Wednesday, February 28, 2007

Olof The Dangerous

Meets The Conformists

EDITOR’S NOTE: This column initially appeared at the Crime & Federalism blog, and then was posted at The Cool Justice Report,

Welcome to Pleasantville, aka Anytown, Connecticut.

This time, Anytown is Stafford, in north central Connecticut by the Massachusetts border. The place has been violated by a huge and dynamic painter. The big guy tried to come back home from a West Coast adventure and share his vision with street kids and anyone else who might take a look.

For his efforts, Olof Aspelin has been charged with felony criminal mischief. The full weight of the law has landed on Big Olof.

I’m hoping Olof will overcome the pressure and the system. He will need some serious help. Some old friends already have deserted him.

Olof’s biggest crime is being different. The gentle-sounding hulk with shaved head and various tattoos stands about 6-feet, three inches tall and weighs well over 200 pounds. Some of his art and perhaps some of his crowd bother the local powers that be.

The town and the state need to tame Olof, put him in his place. The spirit killers are primed with a vengeance.

Some of Olof’s work is conventional. His portraits would do very well in mainstream galleries with what passes for art in the suburban chic towns.

Other pieces have overtly political streaks that could be called anti-authoritarian. Those in the latter category cause discomfort. There are faceless and perhaps oppressive cops, demonic soldiers in tanks and odd-looking creatures Olof calls “everyday man getting punished at work.”

It is striking that those same subjects might not trouble people in everyday life, whereas their treatment by Olof the artist is indeed troublesome for certain officials and their cliques.

The trouble in Stafford started after Olof began attracting a crowd at a studio donated by a local businessman. The collaborative spirit generated lots of energy, art and noise. Soon, graffiti began appearing all around town. Olof admits he could not control his followers.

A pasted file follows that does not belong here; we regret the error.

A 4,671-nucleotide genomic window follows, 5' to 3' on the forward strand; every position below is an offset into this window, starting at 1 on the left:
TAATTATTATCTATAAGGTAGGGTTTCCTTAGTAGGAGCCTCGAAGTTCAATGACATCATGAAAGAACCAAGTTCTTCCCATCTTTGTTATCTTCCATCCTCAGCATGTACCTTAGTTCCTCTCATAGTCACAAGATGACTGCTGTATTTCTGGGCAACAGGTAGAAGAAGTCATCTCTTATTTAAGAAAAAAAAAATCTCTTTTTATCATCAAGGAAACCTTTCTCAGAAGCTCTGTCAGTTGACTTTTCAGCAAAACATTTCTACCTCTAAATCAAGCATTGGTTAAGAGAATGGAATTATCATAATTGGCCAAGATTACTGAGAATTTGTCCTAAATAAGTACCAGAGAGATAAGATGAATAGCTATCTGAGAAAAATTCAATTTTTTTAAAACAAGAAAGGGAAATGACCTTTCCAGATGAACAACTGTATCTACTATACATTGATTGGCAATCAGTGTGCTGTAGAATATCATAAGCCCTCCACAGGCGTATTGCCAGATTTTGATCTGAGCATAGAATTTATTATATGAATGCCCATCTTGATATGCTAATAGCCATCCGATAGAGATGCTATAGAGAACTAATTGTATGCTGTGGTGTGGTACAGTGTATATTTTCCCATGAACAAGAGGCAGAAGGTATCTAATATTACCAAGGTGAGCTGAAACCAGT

Instead of working to channel the creative spirit, however, authorities decided to drop the hammer on Olof.

They squeezed his former roommate. To make the charges go away, the roommate probably admitted to acts he did not commit. He also fingered Olof.

Cops raided the studio. They seized a big load of art supplies.

Was this a proper and effective allocation of police resources? Could it have anything to do with the reported painting of the local police headquarters? It certainly did not have much to do with protecting and serving the general populace.

Olof and his remaining friends stand strong. They are trying to create new studios and a gallery in an old mill. A coffee shop might be added to the mix.

Officials and some others are trying to shed the town of the Olof influence.

In one instance, it cost volunteers $50 to paint over graffiti on a railroad overpass. Authorities filed the repair estimate at up to $20,000. That estimate put the felony in criminal mischief. State prosecutor Cynthia Baer presented a case against Olof The Dangerous that could lock him up for 40 years.

A more enlightened community might have hired Olof and his crew to brighten up selected public spaces. Details could have been negotiated. It’s happened in many other municipalities.

The actual workings of the so-called justice system are rigged to work against people like Olof and for people like the Stafford first selectman. The government class – including judges, prosecutors, town officials and, unfortunately, some purported defense lawyers – tends to serve itself at the expense of other citizens who either lack political connections or are in political disfavor. Chalk up at least two strikes for Olof.

Olof refused a plea deal much like the one taken by his former roommate: five year suspended sentence, four years probation and payments totaling more than $13,000 for restitution and to charity. Olof told me his lawyer wasn’t happy about his rejection of the plea deal. Olof’s lawyer will need to work for a living or Olof will need to get a real lawyer. He needs some serious juice for even a longshot hope at justice.

Clearly, the repair estimates and the arrest warrants are cooked to pile on Olof.

Stafford First Selectman Allen Bacchiochi has vowed to protect the community from graffiti artists. The police will be watching. It is Bacchiochi who should have been charged in this case – for impersonating a leader. His tombstone might read, “I made Stafford safe from art.”

Olof’s case is pending in Rockville Superior Court.

Andy Thibault, author of Law & Justice In Everyday Life and a private investigator, is an adjunct lecturer of English and a mentor in the MFA writing program at Western Connecticut State University. Thibault also serves as a consulting editor for the literary journal Connecticut Review. Website, and Blog,

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